“For too long, youngsters and young people have actually struggled to have their voices heard throughout the family court procedure. Although they are commonly at the centre of procedures, the views of children and how they feel are frequently not heard, with other people making vital choices for them.

“I have actually been truly amazed with Family Justice Youth’s Board (FJYPB) and the arguments which its members advance. This is why I have actually taken steps to see to it that youngsters and young people from 10 will certainly have the ability to reveal their views in cases which affect them.

“Young people are a few of the most vulnerable in society, and it is essential that we make certain they are at the heart of the family justice system.”.

Last year there were 90,000 kids involved in brand-new cases in the family courts. The government believes that the voices of kids and young people ought to be heard when choices are made that affect them. Under new proposals this will certainly alter, and in particular all youths aged 10 and above will have a greater chance to have their voice heard.

Nineteen-year-old Bethany Shepherd, a member of the FJYPB has been through the family justice system and said:.

“In my case, I needed to wait 4 years prior to my voice was heard and I was considered to be too young to know my own mind or listened to individually and simply just lumped together with my more youthful sis.

“This is far too long and indicated that I invested much of my childhood fighting simply to have my voice heard. The work being done currently on the voice of the kid is truly motivating to see and is definitely a step in the best instructions for family justice.”.

A wide range of initiatives will certainly help make interaction simpler, including centers for youngsters and young people to interact with a judge by way of letters or pictures. Also Cafcass are working on various resources such as a ‘Court Video gaming App’ (which will help discuss the court system to a young person) as well as welcome packs and paper-based guides.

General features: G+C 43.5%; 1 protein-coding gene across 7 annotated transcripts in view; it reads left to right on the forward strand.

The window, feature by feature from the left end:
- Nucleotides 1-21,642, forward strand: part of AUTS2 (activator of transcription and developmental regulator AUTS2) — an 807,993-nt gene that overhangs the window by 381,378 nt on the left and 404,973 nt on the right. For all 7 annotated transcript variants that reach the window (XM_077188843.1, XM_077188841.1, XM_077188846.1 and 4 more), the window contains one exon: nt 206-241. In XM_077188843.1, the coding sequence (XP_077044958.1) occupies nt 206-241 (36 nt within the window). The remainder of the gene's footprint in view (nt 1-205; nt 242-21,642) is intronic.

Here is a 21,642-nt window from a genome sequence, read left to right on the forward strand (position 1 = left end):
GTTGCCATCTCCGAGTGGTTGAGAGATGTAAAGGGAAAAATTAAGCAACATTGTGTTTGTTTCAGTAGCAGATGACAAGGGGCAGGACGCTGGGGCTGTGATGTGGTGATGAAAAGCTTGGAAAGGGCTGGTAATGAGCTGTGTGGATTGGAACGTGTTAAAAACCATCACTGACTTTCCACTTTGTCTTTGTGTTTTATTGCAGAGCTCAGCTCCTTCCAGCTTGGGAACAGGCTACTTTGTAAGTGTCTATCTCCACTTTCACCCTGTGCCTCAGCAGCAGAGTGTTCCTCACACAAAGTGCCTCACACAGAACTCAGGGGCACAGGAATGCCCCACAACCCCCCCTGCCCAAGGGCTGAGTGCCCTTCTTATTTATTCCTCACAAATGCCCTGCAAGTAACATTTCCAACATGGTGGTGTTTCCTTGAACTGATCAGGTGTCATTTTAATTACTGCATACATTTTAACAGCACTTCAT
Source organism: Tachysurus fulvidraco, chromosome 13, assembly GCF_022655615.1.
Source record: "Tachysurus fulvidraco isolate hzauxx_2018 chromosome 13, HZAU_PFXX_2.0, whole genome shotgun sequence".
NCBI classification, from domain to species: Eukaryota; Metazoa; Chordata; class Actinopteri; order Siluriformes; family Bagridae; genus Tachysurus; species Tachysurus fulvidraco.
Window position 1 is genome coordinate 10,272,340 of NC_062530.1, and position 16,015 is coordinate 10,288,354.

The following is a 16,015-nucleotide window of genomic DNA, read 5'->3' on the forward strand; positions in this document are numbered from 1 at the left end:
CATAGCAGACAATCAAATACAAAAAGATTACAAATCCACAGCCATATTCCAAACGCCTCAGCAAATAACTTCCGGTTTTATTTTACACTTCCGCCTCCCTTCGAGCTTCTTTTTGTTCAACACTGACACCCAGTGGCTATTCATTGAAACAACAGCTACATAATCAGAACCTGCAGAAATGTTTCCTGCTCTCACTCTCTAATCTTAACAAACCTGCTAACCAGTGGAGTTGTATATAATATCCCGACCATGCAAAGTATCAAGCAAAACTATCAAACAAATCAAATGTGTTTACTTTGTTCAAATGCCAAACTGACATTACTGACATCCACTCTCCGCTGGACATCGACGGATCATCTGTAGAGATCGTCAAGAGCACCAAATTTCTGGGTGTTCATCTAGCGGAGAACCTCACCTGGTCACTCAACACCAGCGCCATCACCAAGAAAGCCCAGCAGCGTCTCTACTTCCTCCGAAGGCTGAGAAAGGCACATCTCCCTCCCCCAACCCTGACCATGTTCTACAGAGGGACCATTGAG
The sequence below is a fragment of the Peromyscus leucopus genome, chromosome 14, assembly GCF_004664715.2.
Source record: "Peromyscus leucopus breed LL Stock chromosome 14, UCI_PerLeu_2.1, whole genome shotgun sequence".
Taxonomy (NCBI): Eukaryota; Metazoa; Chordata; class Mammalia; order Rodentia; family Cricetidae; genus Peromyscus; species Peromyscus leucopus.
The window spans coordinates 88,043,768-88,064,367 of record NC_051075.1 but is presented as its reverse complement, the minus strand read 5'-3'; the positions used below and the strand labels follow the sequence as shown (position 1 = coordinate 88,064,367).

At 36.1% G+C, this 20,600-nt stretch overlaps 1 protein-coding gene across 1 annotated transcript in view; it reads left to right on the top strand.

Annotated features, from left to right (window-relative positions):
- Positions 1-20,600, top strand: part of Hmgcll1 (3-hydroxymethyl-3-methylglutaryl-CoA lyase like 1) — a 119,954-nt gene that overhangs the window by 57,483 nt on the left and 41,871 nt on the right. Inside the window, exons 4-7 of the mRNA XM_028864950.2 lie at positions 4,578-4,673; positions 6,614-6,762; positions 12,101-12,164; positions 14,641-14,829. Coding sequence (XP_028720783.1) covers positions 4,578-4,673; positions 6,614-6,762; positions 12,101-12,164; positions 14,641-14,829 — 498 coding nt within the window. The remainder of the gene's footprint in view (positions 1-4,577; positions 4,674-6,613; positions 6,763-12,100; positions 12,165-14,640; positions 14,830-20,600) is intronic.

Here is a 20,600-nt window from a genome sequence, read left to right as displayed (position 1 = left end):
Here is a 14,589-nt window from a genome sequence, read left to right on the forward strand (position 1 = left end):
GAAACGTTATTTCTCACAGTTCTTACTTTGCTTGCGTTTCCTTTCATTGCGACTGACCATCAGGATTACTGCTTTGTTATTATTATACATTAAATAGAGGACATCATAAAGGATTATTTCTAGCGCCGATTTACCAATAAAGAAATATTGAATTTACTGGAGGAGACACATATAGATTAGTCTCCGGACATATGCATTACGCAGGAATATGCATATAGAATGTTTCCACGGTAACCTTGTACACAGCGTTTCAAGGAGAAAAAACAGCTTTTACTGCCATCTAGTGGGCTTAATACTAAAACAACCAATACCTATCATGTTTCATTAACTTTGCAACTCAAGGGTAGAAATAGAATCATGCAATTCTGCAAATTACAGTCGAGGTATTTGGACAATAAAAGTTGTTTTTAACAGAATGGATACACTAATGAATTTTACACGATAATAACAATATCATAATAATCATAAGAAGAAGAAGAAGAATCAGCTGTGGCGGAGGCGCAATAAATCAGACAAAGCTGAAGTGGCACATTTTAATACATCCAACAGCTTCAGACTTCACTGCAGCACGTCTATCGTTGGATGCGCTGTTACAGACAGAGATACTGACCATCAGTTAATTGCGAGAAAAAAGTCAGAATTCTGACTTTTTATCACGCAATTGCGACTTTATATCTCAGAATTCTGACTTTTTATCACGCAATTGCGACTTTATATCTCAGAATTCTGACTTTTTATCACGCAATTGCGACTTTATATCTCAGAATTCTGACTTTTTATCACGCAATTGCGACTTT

The strategies announced today are anticipated to match reforms to guidance on judges seeing kids which are being considered by a judge-led working group set up by the President of the Household Division, Sir James Munby.hepherd, a member of the FJYPB has been through the family justice system and said:.

“In my case, I needed to wait 4 years prior to my voice was heard and I was considered to be too young to know my own mind or listened to individually and simply just lumped together with my more youthful sis.

“This is far too long and indicated that I invested much of my childhood fighting simply to have my voice heard. The work being done currently on the voice of the kid is truly motivating to see and is definitely a step in the best instructions for family justice.”.

A wide range of initiatives will certainly help make interaction simpler, including centers for youngsters and young people to interact with a judge by way of letters or pictures. Also Cafcass are working on various resources such as a ‘Court Video gaming App’ (which will help discuss the court system to a young person) as well as welcome packs and paper-based guides.

The strategies announced today are anticipated to match reforms to guidance on judges seeing kids which are being considered by a judge-led working group set up by the President of the Household Division, Sir James Munby.

Read more – http://www.familylawweek.co.uk/